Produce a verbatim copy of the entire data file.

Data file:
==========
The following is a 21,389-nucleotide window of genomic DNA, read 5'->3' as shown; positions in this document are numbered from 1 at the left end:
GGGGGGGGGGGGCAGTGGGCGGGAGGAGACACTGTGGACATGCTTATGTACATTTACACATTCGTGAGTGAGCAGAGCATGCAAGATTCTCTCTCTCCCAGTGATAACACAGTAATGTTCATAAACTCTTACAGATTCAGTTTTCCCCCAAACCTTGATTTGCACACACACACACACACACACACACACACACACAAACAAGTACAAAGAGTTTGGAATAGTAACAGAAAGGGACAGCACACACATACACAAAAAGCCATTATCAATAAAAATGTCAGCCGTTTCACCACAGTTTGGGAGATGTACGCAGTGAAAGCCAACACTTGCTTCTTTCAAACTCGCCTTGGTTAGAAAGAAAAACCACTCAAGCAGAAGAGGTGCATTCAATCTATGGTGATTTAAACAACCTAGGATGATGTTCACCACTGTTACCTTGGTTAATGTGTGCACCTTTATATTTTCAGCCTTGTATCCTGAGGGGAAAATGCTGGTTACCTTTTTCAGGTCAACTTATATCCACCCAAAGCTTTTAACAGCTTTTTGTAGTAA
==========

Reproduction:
The following is a 21,389-nucleotide window of genomic DNA, read 5'->3' as shown; positions in this document are numbered from 1 at the left end:
GGGGGGGGGGGGCAGTGGGCGGGAGGAGACACTGTGGACATGCTTATGTACATTTACACATTCGTGAGTGAGCAGAGCATGCAAGATTCTCTCTCTCCCAGTGATAACACAGTAATGTTCATAAACTCTTACAGATTCAGTTTTCCCCCAAACCTTGATTTGCACACACACACACACACACACACACACACACACAAACAAGTACAAAGAGTTTGGAATAGTAACAGAAAGGGACAGCACACACATACACAAAAAGCCATTATCAATAAAAATGTCAGCCGTTTCACCACAGTTTGGGAGATGTACGCAGTGAAAGCCAACACTTGCTTCTTTCAAACTCGCCTTGGTTAGAAAGAAAAACCACTCAAGCAGAAGAGGTGCATTCAATCTATGGTGATTTAAACAACCTAGGATGATGTTCACCACTGTTACCTTGGTTAATGTGTGCACCTTTATATTTTCAGCCTTGTATCCTGAGGGGAAAATGCTGGTTACCTTTTTCAGGTCAACTTATATCCACCCAAAGCTTTTAACAGCTTTTTGTAGTAA